In September 1810 Brace succeeded Captain Francis Austen aboard the St. Albans 64, joining the blockade of Cadiz where he remained for the following year commanding a squadron in support of the Spanish army. From December 1811 he commanded the Berwick 74, going out to join the Mediterranean fleet off Toulon that month. His boats with those of the Euryalus 36, Captain Charles Napier, attacked a convoy of twenty French coasters in the Cavalaire roads between Hyères and Fréjus on 16 May 1813, destroying those which could not be carried out for the loss of one man killed and one missing. A cutting out expedition on 11 December, when his boats took a schooner at Fort Negaye near Fréjus and used her cannon to sink another schooner, was not so successful as this resulted in the loss of his first lieutenant Henry Johnston Sweedland, the midshipman son of Admiral James Whitshed, the entire gig’s crew, and two-thirds of the barge crew. Thereafter the Berwick participated in the reduction of Genoa in April 1814 under the orders of Commodore Josias Rowley, with Brace overseeing the stripping of the naval arsenal. His ship was also present at the reduction of Gaeta in 1815, and later that year she returned briefly to Portsmouth for a refit.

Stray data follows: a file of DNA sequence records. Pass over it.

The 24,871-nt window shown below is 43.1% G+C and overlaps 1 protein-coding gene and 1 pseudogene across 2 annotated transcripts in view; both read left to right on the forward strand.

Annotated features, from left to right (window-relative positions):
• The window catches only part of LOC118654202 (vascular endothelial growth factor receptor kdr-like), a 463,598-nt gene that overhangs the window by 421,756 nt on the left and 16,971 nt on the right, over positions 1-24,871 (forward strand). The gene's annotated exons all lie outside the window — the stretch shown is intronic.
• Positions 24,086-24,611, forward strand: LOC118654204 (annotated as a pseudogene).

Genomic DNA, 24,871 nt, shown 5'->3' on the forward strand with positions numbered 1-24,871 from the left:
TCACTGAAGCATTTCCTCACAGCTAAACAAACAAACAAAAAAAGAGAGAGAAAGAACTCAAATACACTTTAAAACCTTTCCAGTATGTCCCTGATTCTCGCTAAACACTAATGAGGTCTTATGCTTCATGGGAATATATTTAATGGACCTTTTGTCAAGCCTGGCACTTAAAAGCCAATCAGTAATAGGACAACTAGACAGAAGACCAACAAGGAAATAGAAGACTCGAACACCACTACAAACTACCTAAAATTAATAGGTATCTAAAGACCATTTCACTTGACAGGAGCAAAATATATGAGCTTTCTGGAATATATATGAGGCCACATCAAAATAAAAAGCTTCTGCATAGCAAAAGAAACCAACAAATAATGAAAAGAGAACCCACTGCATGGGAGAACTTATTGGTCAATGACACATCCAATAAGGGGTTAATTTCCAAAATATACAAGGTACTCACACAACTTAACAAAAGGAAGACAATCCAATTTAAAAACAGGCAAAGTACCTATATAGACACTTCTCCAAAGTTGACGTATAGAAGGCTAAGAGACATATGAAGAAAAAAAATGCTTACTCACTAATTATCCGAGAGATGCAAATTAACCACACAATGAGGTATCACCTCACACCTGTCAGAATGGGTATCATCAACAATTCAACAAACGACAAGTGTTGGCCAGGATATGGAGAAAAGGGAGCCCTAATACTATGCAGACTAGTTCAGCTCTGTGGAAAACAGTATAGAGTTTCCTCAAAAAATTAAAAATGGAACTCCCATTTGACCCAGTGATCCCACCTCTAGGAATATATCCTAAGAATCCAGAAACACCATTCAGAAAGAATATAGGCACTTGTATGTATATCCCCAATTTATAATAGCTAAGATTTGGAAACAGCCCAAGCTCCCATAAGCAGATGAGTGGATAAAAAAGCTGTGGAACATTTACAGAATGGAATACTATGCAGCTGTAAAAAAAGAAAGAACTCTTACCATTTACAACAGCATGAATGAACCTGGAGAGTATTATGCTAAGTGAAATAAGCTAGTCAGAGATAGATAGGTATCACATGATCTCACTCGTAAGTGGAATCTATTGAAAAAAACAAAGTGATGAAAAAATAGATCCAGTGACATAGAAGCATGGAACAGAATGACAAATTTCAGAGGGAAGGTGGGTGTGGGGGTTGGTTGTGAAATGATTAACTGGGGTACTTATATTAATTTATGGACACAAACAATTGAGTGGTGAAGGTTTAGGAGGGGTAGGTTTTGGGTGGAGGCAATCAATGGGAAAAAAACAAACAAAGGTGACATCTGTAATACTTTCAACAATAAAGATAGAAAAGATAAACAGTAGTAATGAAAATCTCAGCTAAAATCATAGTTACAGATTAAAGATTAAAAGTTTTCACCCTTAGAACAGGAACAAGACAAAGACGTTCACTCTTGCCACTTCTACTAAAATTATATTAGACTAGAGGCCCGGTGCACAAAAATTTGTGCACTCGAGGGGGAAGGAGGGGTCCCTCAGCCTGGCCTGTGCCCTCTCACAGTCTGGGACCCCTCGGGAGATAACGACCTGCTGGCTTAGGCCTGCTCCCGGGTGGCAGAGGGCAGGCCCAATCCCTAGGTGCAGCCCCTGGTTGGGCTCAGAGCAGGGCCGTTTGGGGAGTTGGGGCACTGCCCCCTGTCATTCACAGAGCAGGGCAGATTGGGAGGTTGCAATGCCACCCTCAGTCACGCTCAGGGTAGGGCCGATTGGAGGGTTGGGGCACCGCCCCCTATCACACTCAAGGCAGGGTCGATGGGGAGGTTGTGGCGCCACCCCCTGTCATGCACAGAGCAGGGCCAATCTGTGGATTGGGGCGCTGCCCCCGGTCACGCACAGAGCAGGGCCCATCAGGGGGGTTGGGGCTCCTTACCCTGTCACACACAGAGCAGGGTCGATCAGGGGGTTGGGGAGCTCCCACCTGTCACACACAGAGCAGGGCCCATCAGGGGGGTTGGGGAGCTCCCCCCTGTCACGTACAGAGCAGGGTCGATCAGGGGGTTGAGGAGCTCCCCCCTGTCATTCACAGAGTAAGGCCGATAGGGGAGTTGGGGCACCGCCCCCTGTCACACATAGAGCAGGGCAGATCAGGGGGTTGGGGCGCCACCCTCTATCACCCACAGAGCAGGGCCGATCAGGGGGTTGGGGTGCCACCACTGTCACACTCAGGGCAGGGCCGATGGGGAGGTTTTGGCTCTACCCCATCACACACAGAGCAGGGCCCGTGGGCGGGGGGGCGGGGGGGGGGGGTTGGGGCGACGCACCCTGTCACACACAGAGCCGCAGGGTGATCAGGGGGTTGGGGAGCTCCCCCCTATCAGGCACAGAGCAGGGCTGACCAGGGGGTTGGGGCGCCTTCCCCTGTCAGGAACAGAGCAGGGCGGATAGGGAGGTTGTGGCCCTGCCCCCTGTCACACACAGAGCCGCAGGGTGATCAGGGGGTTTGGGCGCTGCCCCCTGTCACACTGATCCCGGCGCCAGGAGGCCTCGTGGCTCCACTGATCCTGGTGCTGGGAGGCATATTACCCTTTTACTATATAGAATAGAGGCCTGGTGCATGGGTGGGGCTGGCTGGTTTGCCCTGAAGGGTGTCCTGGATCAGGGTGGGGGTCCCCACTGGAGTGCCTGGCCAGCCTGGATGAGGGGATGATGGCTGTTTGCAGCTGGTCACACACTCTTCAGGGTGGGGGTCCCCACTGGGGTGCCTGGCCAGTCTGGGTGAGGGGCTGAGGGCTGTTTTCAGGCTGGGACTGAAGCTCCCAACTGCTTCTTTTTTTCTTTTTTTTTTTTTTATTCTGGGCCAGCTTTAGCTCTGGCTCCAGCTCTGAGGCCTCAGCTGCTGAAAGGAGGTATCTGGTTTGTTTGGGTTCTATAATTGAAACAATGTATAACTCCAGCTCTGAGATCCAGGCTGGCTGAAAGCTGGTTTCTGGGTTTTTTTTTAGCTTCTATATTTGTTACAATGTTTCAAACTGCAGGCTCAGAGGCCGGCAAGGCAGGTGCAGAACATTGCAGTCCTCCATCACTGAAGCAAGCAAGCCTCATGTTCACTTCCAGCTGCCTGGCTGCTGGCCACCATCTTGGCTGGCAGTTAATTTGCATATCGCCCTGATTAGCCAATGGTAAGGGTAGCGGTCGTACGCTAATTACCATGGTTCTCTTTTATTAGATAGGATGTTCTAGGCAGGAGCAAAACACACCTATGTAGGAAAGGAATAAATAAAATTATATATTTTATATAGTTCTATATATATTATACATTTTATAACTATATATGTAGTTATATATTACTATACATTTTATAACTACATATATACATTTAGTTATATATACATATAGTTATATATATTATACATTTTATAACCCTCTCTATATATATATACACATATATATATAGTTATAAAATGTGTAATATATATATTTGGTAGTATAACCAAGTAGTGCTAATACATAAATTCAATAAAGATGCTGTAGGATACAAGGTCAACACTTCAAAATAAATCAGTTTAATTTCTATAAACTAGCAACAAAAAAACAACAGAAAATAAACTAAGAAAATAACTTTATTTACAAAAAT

Brace was nominated a C.B. on 4 June 1815, and in June 1816 commissioned the Impregnable 104, which he commanded at the Battle of Algiers on 17 August as flagship to the second-in-command, Rear-Admiral David Milne. During this particularly bloody engagement he lost fifty men killed and one hundred and sixty wounded after failing to anchor his ship close inshore to the batteries, where the enemy guns could not have been depressed to do significant damage.